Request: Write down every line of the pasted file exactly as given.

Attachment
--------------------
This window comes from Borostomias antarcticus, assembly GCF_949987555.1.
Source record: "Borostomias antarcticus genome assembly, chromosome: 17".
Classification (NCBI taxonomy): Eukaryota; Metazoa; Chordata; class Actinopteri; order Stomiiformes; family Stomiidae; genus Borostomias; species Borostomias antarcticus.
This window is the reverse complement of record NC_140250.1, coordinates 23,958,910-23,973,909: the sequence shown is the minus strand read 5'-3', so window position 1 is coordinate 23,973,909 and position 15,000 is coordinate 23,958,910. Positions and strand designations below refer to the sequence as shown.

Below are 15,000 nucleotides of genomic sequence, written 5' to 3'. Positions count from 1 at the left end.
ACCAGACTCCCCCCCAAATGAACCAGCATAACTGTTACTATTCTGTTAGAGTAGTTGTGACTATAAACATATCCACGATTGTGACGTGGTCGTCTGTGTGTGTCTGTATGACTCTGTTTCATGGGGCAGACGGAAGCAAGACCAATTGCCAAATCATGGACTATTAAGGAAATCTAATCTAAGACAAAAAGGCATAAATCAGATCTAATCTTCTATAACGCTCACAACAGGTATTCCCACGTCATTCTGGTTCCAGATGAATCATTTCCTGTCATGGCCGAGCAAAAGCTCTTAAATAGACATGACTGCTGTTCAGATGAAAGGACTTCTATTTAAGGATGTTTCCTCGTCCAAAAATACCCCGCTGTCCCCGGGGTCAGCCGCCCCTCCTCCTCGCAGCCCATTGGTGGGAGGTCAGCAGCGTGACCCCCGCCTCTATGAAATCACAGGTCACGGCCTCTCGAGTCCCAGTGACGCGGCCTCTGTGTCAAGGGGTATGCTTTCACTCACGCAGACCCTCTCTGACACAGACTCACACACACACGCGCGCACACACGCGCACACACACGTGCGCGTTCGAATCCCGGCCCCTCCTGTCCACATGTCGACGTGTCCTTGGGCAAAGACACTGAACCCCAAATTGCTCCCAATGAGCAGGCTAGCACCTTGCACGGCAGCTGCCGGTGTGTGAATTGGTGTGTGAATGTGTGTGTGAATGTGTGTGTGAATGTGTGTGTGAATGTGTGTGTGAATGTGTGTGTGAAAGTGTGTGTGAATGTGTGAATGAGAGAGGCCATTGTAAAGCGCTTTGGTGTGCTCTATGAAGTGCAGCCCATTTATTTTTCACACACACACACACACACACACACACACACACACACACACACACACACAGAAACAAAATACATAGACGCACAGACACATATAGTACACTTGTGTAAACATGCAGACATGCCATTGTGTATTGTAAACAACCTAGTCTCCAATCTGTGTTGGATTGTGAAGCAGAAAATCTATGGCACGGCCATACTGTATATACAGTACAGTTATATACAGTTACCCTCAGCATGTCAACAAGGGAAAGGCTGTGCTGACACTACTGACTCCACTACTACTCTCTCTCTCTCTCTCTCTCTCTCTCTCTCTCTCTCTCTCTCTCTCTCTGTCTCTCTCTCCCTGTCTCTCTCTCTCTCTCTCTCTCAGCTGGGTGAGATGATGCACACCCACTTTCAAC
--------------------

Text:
This window comes from Borostomias antarcticus, assembly GCF_949987555.1.
Source record: "Borostomias antarcticus genome assembly, chromosome: 17".
Classification (NCBI taxonomy): Eukaryota; Metazoa; Chordata; class Actinopteri; order Stomiiformes; family Stomiidae; genus Borostomias; species Borostomias antarcticus.
This window is the reverse complement of record NC_140250.1, coordinates 23,958,910-23,973,909: the sequence shown is the minus strand read 5'-3', so window position 1 is coordinate 23,973,909 and position 15,000 is coordinate 23,958,910. Positions and strand designations below refer to the sequence as shown.

Below are 15,000 nucleotides of genomic sequence, written 5' to 3'. Positions count from 1 at the left end.
ACCAGACTCCCCCCCAAATGAACCAGCATAACTGTTACTATTCTGTTAGAGTAGTTGTGACTATAAACATATCCACGATTGTGACGTGGTCGTCTGTGTGTGTCTGTATGACTCTGTTTCATGGGGCAGACGGAAGCAAGACCAATTGCCAAATCATGGACTATTAAGGAAATCTAATCTAAGACAAAAAGGCATAAATCAGATCTAATCTTCTATAACGCTCACAACAGGTATTCCCACGTCATTCTGGTTCCAGATGAATCATTTCCTGTCATGGCCGAGCAAAAGCTCTTAAATAGACATGACTGCTGTTCAGATGAAAGGACTTCTATTTAAGGATGTTTCCTCGTCCAAAAATACCCCGCTGTCCCCGGGGTCAGCCGCCCCTCCTCCTCGCAGCCCATTGGTGGGAGGTCAGCAGCGTGACCCCCGCCTCTATGAAATCACAGGTCACGGCCTCTCGAGTCCCAGTGACGCGGCCTCTGTGTCAAGGGGTATGCTTTCACTCACGCAGACCCTCTCTGACACAGACTCACACACACACGCGCGCACACACGCGCACACACACGTGCGCGTTCGAATCCCGGCCCCTCCTGTCCACATGTCGACGTGTCCTTGGGCAAAGACACTGAACCCCAAATTGCTCCCAATGAGCAGGCTAGCACCTTGCACGGCAGCTGCCGGTGTGTGAATTGGTGTGTGAATGTGTGTGTGAATGTGTGTGTGAATGTGTGTGTGAATGTGTGTGTGAATGTGTGTGTGAAAGTGTGTGTGAATGTGTGAATGAGAGAGGCCATTGTAAAGCGCTTTGGTGTGCTCTATGAAGTGCAGCCCATTTATTTTTCACACACACACACACACACACACACACACACACACACACACACACACACAGAAACAAAATACATAGACGCACAGACACATATAGTACACTTGTGTAAACATGCAGACATGCCATTGTGTATTGTAAACAACCTAGTCTCCAATCTGTGTTGGATTGTGAAGCAGAAAATCTATGGCACGGCCATACTGTATATACAGTACAGTTATATACAGTTACCCTCAGCATGTCAACAAGGGAAAGGCTGTGCTGACACTACTGACTCCACTACTACTCTCTCTCTCTCTCTCTCTCTCTCTCTCTCTCTCTCTCTCTCTCTCTCTGTCTCTCTCTCCCTGTCTCTCTCTCTCTCTCTCTCTCAGCTGGGTGAGATGATGCACACCCACTTTCAAC